New osteoporosis predictor developed in formula

NEWS IN BRIEF — Posted Oct. 9, 2006

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A new equation has proven to be 75% accurate in predicting a woman's risk of osteoporotic fracture, according to research published in the October Radiology.

The equation, which was developed by researchers from the University of Melbourne, Australia, takes into account a variety of risk factors, not just bone mineral density. The equation could provide additional information for devising a treatment strategy, particularly for women who have different levels of bone density in their hips and spines, the researchers said.

The equation measures a patient's likelihood of falling, low bone mass and excess or low body weight to indicate just how serious her fracture risk may be.

Heavier women fared worse, as weight seemed to increase the force applied to bones during a fall. Previously, women of lower weight were thought to be at greater risk because of lower bone mass.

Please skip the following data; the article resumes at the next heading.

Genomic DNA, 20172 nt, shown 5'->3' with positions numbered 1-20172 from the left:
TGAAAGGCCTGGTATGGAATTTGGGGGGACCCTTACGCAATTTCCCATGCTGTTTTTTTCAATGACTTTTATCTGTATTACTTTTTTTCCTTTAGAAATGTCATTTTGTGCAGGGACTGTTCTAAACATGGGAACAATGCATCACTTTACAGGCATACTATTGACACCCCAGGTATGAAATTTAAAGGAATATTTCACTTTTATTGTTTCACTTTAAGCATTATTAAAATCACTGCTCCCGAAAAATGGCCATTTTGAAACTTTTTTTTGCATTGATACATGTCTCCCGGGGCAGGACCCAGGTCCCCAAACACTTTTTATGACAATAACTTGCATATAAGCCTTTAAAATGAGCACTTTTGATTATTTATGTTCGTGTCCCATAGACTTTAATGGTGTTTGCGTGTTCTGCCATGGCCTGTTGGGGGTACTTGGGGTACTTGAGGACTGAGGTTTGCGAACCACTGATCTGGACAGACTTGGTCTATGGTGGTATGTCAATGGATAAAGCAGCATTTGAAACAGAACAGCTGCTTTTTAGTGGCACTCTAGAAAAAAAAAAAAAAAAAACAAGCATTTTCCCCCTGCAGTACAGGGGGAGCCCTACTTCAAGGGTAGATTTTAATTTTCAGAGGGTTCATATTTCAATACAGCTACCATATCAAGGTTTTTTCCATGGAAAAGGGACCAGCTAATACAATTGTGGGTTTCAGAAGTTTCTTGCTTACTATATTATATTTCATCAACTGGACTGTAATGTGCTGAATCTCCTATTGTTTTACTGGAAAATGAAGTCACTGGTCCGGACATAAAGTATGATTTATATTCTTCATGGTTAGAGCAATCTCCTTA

By using the formula, 75% of fractures were successfully predicted two years after baseline measures were obtained.

The researchers studied 231 elderly women who had sustained a low-trauma fracture of the hip, spine, humerus or forearm during a two-year period, as well as 448 elderly women who were selected randomly and had not sustained a fracture.

Measurements that were obtained for this study population were then used to develop the equation, which was then tested on a third group of women randomly selected from the community.

Note: This item originally appeared at

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